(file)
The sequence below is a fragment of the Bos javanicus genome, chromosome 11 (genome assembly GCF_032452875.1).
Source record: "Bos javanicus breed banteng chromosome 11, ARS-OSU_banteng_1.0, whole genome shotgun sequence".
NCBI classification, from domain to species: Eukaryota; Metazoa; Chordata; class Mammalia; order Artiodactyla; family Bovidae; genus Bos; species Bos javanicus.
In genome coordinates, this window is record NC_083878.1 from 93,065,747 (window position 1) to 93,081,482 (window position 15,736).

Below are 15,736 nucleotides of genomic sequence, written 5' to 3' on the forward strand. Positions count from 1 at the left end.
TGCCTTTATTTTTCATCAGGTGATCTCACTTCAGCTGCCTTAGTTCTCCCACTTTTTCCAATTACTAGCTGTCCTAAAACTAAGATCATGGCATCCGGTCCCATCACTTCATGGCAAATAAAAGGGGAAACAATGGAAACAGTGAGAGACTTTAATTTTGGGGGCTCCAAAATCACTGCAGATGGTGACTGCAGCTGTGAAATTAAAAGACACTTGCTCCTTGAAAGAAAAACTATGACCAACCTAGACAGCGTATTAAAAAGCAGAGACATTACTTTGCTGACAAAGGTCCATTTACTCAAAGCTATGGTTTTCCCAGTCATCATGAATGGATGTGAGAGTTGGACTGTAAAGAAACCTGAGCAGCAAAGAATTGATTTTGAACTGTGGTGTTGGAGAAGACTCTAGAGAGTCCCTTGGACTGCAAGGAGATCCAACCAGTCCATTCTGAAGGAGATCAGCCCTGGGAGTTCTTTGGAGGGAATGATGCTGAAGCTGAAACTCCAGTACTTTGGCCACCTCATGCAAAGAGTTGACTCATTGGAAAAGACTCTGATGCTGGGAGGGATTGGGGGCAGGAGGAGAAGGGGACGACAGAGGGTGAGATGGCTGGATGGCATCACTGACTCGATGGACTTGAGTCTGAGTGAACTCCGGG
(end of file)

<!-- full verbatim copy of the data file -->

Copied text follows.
The sequence below is a fragment of the Bos javanicus genome, chromosome 11 (genome assembly GCF_032452875.1).
Source record: "Bos javanicus breed banteng chromosome 11, ARS-OSU_banteng_1.0, whole genome shotgun sequence".
NCBI classification, from domain to species: Eukaryota; Metazoa; Chordata; class Mammalia; order Artiodactyla; family Bovidae; genus Bos; species Bos javanicus.
In genome coordinates, this window is record NC_083878.1 from 93,065,747 (window position 1) to 93,081,482 (window position 15,736).

Below are 15,736 nucleotides of genomic sequence, written 5' to 3' on the forward strand. Positions count from 1 at the left end.
TGCCTTTATTTTTCATCAGGTGATCTCACTTCAGCTGCCTTAGTTCTCCCACTTTTTCCAATTACTAGCTGTCCTAAAACTAAGATCATGGCATCCGGTCCCATCACTTCATGGCAAATAAAAGGGGAAACAATGGAAACAGTGAGAGACTTTAATTTTGGGGGCTCCAAAATCACTGCAGATGGTGACTGCAGCTGTGAAATTAAAAGACACTTGCTCCTTGAAAGAAAAACTATGACCAACCTAGACAGCGTATTAAAAAGCAGAGACATTACTTTGCTGACAAAGGTCCATTTACTCAAAGCTATGGTTTTCCCAGTCATCATGAATGGATGTGAGAGTTGGACTGTAAAGAAACCTGAGCAGCAAAGAATTGATTTTGAACTGTGGTGTTGGAGAAGACTCTAGAGAGTCCCTTGGACTGCAAGGAGATCCAACCAGTCCATTCTGAAGGAGATCAGCCCTGGGAGTTCTTTGGAGGGAATGATGCTGAAGCTGAAACTCCAGTACTTTGGCCACCTCATGCAAAGAGTTGACTCATTGGAAAAGACTCTGATGCTGGGAGGGATTGGGGGCAGGAGGAGAAGGGGACGACAGAGGGTGAGATGGCTGGATGGCATCACTGACTCGATGGACTTGAGTCTGAGTGAACTCCGGG